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Differentiate the function y = 2x*log[10](sqrt(x))

Mathematics
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y' = [(2x)/(ln(10)*sqrt(x)] + [2*log[10](sqrt(x))]
correct so far?
or no the derivative of log[10](sqrt(x)) would be (1/[sqrt(x)ln(10)])*(1/[2sqrt(x)])

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Other answers:

no it's not
well according to the textbook the answer is pretty different
alright well i've got 1/ln(10) + 2*log[10](sqrt(x))
that's not final though so help me from there
somehow the second term (after the +) needs to equal log[10](x) does that make sense
isn't it something like this http://www.wolframalpha.com/input/?i=d%2Fdx%28+2x*log+base+10+%28sqrt%28x%29%29%29
sure i guess it's something like that bro jesus you're a great help
but that's still not the textbook answer
let me test, dy/dx = 2{dx/dx*log[10](sqrt(x))+x*d(log[10](sqrt(x)))/dx} = 2{log[10](sqrt(x))+x*d(ln(sqrt(x)))/dx*1/ln10} = 2{log[10](sqrt(x))+x*1/sqrt(x)*1/2*1/sqrt(x)*1/ln10} = 2{log[10](sqrt(x))+1/2ln10} my answer.
alright here look the textbook answer is 1/ln(10) + log[10](x).
i got almost same answer ... except 1/ln(10) + 2log[10](x)
i got as far as 1/ln(x) + 2(log[10](x)), the latter of which = 2[log(sqrt(x))/log(10)], so [2*log(sqrt(x))] / log(10) = log(sqrt(x))^2/log(10) ?? which = log(x)/log(10)? which = log[10](x) ???? is that correct? does that make sense? i'm reeeal rusty on the log business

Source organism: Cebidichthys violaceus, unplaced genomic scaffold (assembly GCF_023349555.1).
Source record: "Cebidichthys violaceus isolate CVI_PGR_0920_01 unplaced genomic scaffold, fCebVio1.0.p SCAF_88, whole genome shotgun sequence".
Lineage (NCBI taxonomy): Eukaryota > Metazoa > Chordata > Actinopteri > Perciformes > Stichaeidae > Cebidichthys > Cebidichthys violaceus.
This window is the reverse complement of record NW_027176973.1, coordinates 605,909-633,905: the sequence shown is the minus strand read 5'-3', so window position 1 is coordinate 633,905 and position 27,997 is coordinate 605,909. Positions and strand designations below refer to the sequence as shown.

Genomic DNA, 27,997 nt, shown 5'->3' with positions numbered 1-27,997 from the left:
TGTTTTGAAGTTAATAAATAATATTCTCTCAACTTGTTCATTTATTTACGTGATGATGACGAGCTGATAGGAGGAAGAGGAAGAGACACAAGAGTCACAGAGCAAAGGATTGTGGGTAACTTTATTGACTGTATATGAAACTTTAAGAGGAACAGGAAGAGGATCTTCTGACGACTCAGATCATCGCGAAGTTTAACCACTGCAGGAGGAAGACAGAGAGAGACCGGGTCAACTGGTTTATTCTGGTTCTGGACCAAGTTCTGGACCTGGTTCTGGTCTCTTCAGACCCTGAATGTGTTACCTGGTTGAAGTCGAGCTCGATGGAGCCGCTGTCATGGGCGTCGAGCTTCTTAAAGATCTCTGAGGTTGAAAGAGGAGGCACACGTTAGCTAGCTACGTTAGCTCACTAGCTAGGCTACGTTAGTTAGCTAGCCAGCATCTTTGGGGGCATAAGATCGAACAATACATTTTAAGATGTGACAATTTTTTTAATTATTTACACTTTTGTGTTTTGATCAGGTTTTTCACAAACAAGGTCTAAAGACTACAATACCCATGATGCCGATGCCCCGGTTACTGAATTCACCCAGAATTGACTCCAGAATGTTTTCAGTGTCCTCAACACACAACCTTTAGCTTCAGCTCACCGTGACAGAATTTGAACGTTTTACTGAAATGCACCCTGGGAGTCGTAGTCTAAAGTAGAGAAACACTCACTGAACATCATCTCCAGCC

nah bro according to the product rule that other end of the + sign is gonna be the derivative of 2x * the log[10](sqrt(x)). unless that's not the case. but i'm pretty sure it is. don't see any way around it really. and you got the derivative of 2x multiplying the other factor which is supposed to be left as is, so.... you tell me..... if and how i'm wrong.....
use this property of log to convert it into natural log. \[ \log_ax = \frac{\ln x}{\ln a} \] I think there's a better example at wikipedia.
i know that, and it still doesn't explain how 2*log[10](sqrt(x)) = log[10](x).
oh unless... that equals log[10]([sqrt(x)]^2) ???? is that it?
oh so it is

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